December 12, 2020


This is a study in programming language design, its name is given for my good friend Mr. Fox, without whom my life would be a lot less interesting.

Foxtrot is a high-level design for a programming language that I don't have time to implement. I draw inspiration primarily from languages I work with: SQL, Typescript, and Rust, I have toyed around in Haskell and Idris because I am fascinated by them, but I have not put any code in production with them, and finally I'm a YAML guy, I'm ambivalent about json, and I abhor TOML and XML (and its derivatives).

Foxtrot is partially an agglomeration of ideas from all these languages, with a completely different syntax (although in the grand scheme of things syntax is not that important). Foxtrot's main priorities are:

  1. Meta-programming
  2. Special syntax for common structures

Here's some reasoning:

  1. I spend so much time in schema-land, I really wish I got the benefits of strict typing all the way from the code out through persistence layers and protocols. There are some very clever frameworks for Rust and Typescript that accomplish this, but to my taste they are too much like working around the language than working through the language.
  2. It seems to me that the limits of syntax are always found by interacting with deep structures, and in the end most meaningful programming work is concerned with the transformation of one deep structure into another. An elegant example of structure oriented programming is given by array based languages, starting of course with APL!

L-Values: From which ugliness flows


async function f(a,b,c,d,e) {
    return await (step2(a, await step1(b, c))
        .step4(async (z) => await step6(d, z)))
        .then(z => z.step5(e));

of course this could be made less horrible by storing intermediate values, consider:

async function f(a,b,c,d,e) {
    const i1 = await step1(b,c)
    const i2 = step2(a, i1)
    const i3 = i2.step3()
    const i4 = await i3.step4(async z => await step6(d,z)
    return = i4.step5(e);

These acts of storage require L-Values, a two-fold problem.

  1. When you realize a value needs to be stored for later retrieval, you must go back and insert an L-Value before the expression whose value you want to capture.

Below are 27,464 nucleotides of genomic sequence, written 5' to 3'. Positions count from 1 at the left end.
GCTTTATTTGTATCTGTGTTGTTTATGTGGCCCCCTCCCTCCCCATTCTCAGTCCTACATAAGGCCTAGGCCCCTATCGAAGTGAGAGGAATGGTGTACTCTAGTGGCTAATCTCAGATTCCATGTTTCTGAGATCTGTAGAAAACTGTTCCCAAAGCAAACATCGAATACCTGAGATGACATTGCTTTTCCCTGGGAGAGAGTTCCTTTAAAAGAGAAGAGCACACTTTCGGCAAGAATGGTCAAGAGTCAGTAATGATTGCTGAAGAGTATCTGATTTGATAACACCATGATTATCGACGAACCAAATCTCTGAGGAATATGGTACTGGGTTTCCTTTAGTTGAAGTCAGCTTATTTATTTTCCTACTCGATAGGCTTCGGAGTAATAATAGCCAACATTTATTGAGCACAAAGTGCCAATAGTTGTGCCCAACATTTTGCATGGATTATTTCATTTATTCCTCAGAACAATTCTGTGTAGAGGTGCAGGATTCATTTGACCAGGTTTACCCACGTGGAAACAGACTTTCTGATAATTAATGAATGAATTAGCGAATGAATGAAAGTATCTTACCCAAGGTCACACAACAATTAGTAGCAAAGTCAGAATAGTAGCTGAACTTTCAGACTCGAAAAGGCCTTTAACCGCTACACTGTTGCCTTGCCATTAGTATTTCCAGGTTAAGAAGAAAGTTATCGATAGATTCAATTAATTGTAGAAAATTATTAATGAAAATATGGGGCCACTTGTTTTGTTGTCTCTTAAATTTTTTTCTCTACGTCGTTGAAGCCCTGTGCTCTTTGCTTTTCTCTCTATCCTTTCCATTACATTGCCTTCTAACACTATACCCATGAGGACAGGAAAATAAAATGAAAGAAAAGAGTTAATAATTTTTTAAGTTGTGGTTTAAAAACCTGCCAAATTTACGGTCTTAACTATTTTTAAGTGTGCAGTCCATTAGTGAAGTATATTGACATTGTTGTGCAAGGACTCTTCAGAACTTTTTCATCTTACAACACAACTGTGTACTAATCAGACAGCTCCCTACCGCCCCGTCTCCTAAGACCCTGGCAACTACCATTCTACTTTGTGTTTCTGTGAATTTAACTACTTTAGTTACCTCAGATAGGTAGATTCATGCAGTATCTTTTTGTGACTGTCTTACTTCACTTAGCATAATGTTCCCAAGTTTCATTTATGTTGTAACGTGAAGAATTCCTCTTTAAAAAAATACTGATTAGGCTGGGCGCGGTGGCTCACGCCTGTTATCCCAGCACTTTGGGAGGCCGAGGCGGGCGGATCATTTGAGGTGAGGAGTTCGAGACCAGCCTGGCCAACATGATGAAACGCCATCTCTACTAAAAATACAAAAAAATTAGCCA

2. L-Values require that you read left to right, top to bottom, then back to top left, and then right again, and so on... it seems like a dance!

Foxtrot provides a syntax that allows you to express f as follows:

f is (~> [a,b,c,d,e],
    [b, c] step1 ...
    [a, @] step2 step3
    [@, ([d, @] step6 ...);]
    step4 ...
    [@, e] step5

If this intrigues you, then read on...

Foxtrot: Don't dance

In foxtrot computation almost always goes left to right and top to bottom. Consider:

-- this is a comment
1 negate      -- produces -1 (minus one)
2 invert      -- produces 0.5 (one half)
[1,2] sum     -- produces 3 (three)
[1,2] count   -- produces 2 (two)

In the above snippet, we call negate, invert, sum, and count operations. Although they are equivalent to functions in other languages, they have the usual functional programming constraints: each operation accepts exactly ONE input and produces exactly ONE output. The inputs and outputs may be structures containing multiple values or operations, or transforms (see later), but that is incidental.

We can declare the operation average, which takes a collection of numbers and produces their linear average, as follows:

average as Collection Number -> Number
    is ([count invert, sum] product),

There's a lot happening here, let's create an annotated version:


declare an object called 'average'


this object satisfies the following type constraint

Collection Number -> Number

This is a Type declaration that describes an operation which accepts a collection of numbers (Collection Number) as input and provides a number (Number) as output.

In this type expression Collection is what is called a transform, and it 'consumes' the following term (Number). This might look like function application to someone with an FP background, and it is very much so, but it follows entirely different rules to those applied to normal operations which operate on data.